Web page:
Data Center Management — 18 August 2014

Data Center Cable Management

Ken Koty, sales engineer for PDU Cables (http://www.pducables.com/) and former data center facilities manager for Thomsen Reuters, says:

For many data centers managing cables is an afterthought.  Not having a plan or scheme in place prior to running cables, makes troubleshooting problems difficult.  Companies should develop cable management plans and guidelines prior to any cable installation.

There are a number of low cost, easy to implement cable management solutions for small to medium sized data centers.  Keeping your cables organized according to predetermined scheme, routing in specified locations, and properly labeling them for easy identification are just a couple simple, inexpensive cable management solutions.

Following is a list of 12 cable management ideas that you should find helpful in the day-to-day facility management of a data center.

Use color to identify cables.  Color provides quick visual identification.  Color coding simplifies management and can save you time when you need to trace cables.  With data cables, use color to identify their role/function of the cables or the type of connection.  With power cables, use different colors to identify and organize dual power feeds for redundant power sources.

Run cables in hot aisle.  Proper airflow in and around the data center is critical to optimal operating efficiencies.   Keep under floor power cables in the hot aisle running parallel to the computer room air conditioner (CRAC) unit’s airflow.  Consider elevating mounting positions for the receptacles to help protect against possible pooling water and cable air dams, allowing for better air flow and improved CRAC unit efficiency.  Running data cables only in the hot aisle, organizing cables using horizontal and vertical cable guides will help to improve airflow through the racks, avoiding hot spots and possible outages.

Remove abandoned cables.  Unused and abandoned power cables left under the raised floor can restrict airflow, represent a potential fire hazard and is a code violation.  Be it a power or data cable, if it isn’t being used, it shouldn’t be there, pull it.

Use cable ties.  Use cable ties to hold groups of data cables together or to secure cables to components.  Velcro based cable ties are versatile and can be reused or adjusted as cables are added or moved.  If you use zip ties make sure clipped ends of the ties are disposed of properly and don’t end up a contaminant in the plenum cooling system.

Cable labeling.  Be it a power or data cable, labeling cables can prove to be critical if a problem arises.  Labeling of power cables allow for easier installation when on site and for quicker isolation of cables if you need to shut power down.  Cable labels should be secured in a way that will make them accessible, yet difficult to remove.

Use a spreadsheet.  Keeping a spreadsheet identifying your cables, where they are coming from, where they are going, their colors, and specific configurations makes for an inexpensive user friendly cable management system.

Testing of cables.  All cables should be pre-tested prior to installation.  Once installed, it is much harder to test and identify problems.  For power cables, purchasing UL Listed pre-tested cables is the easiest and most convenient.  You’d hate to put the cable under load during a power cutover and have a receptacle fail unexpectedly, especially if you don’t have a backup in place.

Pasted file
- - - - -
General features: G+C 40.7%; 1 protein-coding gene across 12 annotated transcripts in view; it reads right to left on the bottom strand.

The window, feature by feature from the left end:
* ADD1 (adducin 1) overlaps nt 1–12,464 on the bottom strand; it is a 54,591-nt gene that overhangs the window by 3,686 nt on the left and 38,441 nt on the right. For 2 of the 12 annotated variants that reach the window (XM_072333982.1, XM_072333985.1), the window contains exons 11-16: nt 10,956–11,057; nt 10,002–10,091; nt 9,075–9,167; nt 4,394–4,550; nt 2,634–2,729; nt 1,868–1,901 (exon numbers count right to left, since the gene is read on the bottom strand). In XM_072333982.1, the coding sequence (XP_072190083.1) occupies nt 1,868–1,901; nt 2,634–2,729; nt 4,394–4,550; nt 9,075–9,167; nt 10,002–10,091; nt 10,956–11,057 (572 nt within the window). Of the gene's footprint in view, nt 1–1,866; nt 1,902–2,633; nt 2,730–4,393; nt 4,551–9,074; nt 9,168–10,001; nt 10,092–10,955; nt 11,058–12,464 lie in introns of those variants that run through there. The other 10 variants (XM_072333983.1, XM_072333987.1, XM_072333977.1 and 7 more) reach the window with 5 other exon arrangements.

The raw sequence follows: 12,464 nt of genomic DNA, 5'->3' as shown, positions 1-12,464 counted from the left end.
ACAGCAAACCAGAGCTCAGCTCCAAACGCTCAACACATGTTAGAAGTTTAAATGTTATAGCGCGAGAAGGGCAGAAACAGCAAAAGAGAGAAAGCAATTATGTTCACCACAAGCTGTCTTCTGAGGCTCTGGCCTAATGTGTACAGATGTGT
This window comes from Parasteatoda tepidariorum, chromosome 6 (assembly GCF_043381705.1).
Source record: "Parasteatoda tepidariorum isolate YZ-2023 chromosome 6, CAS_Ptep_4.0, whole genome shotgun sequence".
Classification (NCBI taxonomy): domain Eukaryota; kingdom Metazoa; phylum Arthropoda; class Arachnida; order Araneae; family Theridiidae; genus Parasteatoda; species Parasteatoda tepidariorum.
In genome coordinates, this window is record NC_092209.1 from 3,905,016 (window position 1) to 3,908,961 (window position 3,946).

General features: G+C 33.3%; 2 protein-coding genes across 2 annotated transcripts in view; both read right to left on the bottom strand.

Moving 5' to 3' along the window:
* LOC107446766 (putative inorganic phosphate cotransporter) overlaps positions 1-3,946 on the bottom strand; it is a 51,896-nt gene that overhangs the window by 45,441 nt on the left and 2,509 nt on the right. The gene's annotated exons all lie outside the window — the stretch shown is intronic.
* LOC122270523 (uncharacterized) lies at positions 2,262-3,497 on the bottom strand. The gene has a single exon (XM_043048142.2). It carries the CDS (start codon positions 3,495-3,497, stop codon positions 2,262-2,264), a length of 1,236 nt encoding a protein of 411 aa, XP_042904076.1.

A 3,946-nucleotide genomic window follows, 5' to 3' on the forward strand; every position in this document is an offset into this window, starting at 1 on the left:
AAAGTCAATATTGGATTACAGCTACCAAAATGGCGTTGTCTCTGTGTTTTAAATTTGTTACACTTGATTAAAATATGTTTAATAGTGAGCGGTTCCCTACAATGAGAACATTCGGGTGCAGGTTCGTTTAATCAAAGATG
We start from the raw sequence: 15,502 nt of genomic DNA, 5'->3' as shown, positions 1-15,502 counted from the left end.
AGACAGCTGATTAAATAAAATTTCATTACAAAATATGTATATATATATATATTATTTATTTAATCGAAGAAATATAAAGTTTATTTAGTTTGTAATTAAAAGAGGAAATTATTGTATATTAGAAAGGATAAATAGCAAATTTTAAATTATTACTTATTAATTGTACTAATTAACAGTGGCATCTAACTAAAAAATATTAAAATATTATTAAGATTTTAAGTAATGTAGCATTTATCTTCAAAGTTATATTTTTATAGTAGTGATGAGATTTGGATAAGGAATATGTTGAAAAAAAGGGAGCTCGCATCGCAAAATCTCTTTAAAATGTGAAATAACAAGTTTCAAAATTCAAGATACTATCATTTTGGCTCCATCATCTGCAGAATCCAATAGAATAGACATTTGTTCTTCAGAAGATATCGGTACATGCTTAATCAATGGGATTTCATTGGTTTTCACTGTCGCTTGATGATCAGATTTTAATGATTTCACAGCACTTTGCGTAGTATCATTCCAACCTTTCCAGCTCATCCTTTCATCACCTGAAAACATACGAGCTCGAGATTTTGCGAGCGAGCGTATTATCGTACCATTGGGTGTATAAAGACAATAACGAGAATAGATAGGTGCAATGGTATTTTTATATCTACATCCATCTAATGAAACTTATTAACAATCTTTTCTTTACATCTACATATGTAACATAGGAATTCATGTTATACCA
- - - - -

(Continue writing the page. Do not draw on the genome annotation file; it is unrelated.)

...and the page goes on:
Right length cables.  Always use the correct length of cables, allowing for some slack at the end for device movement and final fitting.  Too much cable can create airflow problems both under a raised floor and behind a rack in a hot aisle.

Protecting cables.  When cables are installed through raised floors use brushed grommet cable seals to protect the cables from the rough edges of the floor panel cutouts, seals against airflow bypass and maintain the under floor plenum integrity by minimizing contaminations.

Selecting vendors.  When choosing a vendor, find someone with a lot of experience supporting your size and type of business.  You need to rely on their expertise to help you purchase the right product for your situation, make the ordering process easy, and that they’ll warranty their work.

Consider cable guides.  Vertical and horizontal cable guides allow neat and proper routing of data cables from equipment in racks and protects cables from damage.

Build or buy.  Even through many data centers have electricians on staff who can build power cables, consider the time and expense of building verse buying before you start calling around looking for components.  Having your data center staff focused on more important tasks, like preventative maintenance, is probably a better alternative than assembling power cables.

Hopefully you find these cable management tips useful.  I implemented many of these ideas in the data centers I managed and they contributed significantly to the continuous uptime we were able to achieve.

Ken Koty, Sales Engineer for PDU Cables and former data center facilities manager for Thomsen Reuters, has over 30 years of data center experience culminating with 12 years of continuous uptime as recognized by the Uptime Institute. 

For more information about PDU Cables, or if you have any data center management best practice questions, call 1-866-631-4238 and ask for Ken, or email at sales@pducables.com.

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